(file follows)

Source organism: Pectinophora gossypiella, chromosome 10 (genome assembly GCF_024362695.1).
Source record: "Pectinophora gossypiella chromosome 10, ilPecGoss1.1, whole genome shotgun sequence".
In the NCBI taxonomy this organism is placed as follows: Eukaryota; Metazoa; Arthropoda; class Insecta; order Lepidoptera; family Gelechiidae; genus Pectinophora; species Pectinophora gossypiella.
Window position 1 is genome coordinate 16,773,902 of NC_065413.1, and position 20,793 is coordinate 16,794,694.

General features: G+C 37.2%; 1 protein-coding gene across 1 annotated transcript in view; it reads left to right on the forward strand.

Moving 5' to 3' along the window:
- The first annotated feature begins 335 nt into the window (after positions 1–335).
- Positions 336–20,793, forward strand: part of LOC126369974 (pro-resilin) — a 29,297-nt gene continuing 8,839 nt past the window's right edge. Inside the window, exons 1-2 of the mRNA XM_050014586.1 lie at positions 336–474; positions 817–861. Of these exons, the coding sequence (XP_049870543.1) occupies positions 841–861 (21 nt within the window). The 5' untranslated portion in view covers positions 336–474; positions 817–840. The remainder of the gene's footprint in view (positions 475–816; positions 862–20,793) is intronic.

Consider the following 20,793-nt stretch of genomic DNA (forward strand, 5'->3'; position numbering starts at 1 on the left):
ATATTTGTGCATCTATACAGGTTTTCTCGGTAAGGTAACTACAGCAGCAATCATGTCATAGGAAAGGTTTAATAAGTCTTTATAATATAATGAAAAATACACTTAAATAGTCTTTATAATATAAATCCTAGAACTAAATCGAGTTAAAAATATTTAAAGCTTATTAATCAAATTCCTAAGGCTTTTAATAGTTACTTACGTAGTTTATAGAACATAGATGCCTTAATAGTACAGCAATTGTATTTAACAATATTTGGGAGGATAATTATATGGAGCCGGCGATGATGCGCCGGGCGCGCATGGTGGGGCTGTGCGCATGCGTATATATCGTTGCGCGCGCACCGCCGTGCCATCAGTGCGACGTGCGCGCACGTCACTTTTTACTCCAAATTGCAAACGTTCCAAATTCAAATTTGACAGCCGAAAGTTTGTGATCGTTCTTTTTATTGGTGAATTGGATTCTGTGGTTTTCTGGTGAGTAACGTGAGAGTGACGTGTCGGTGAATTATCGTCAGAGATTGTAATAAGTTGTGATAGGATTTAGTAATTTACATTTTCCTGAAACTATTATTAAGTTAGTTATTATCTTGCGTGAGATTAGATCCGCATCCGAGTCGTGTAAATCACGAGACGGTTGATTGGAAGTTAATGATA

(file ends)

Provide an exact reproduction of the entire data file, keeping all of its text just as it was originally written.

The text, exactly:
Source organism: Pectinophora gossypiella, chromosome 10 (genome assembly GCF_024362695.1).
Source record: "Pectinophora gossypiella chromosome 10, ilPecGoss1.1, whole genome shotgun sequence".
In the NCBI taxonomy this organism is placed as follows: Eukaryota; Metazoa; Arthropoda; class Insecta; order Lepidoptera; family Gelechiidae; genus Pectinophora; species Pectinophora gossypiella.
Window position 1 is genome coordinate 16,773,902 of NC_065413.1, and position 20,793 is coordinate 16,794,694.

General features: G+C 37.2%; 1 protein-coding gene across 1 annotated transcript in view; it reads left to right on the forward strand.

Moving 5' to 3' along the window:
- The first annotated feature begins 335 nt into the window (after positions 1–335).
- Positions 336–20,793, forward strand: part of LOC126369974 (pro-resilin) — a 29,297-nt gene continuing 8,839 nt past the window's right edge. Inside the window, exons 1-2 of the mRNA XM_050014586.1 lie at positions 336–474; positions 817–861. Of these exons, the coding sequence (XP_049870543.1) occupies positions 841–861 (21 nt within the window). The 5' untranslated portion in view covers positions 336–474; positions 817–840. The remainder of the gene's footprint in view (positions 475–816; positions 862–20,793) is intronic.

Consider the following 20,793-nt stretch of genomic DNA (forward strand, 5'->3'; position numbering starts at 1 on the left):
ATATTTGTGCATCTATACAGGTTTTCTCGGTAAGGTAACTACAGCAGCAATCATGTCATAGGAAAGGTTTAATAAGTCTTTATAATATAATGAAAAATACACTTAAATAGTCTTTATAATATAAATCCTAGAACTAAATCGAGTTAAAAATATTTAAAGCTTATTAATCAAATTCCTAAGGCTTTTAATAGTTACTTACGTAGTTTATAGAACATAGATGCCTTAATAGTACAGCAATTGTATTTAACAATATTTGGGAGGATAATTATATGGAGCCGGCGATGATGCGCCGGGCGCGCATGGTGGGGCTGTGCGCATGCGTATATATCGTTGCGCGCGCACCGCCGTGCCATCAGTGCGACGTGCGCGCACGTCACTTTTTACTCCAAATTGCAAACGTTCCAAATTCAAATTTGACAGCCGAAAGTTTGTGATCGTTCTTTTTATTGGTGAATTGGATTCTGTGGTTTTCTGGTGAGTAACGTGAGAGTGACGTGTCGGTGAATTATCGTCAGAGATTGTAATAAGTTGTGATAGGATTTAGTAATTTACATTTTCCTGAAACTATTATTAAGTTAGTTATTATCTTGCGTGAGATTAGATCCGCATCCGAGTCGTGTAAATCACGAGACGGTTGATTGGAAGTTAATGATA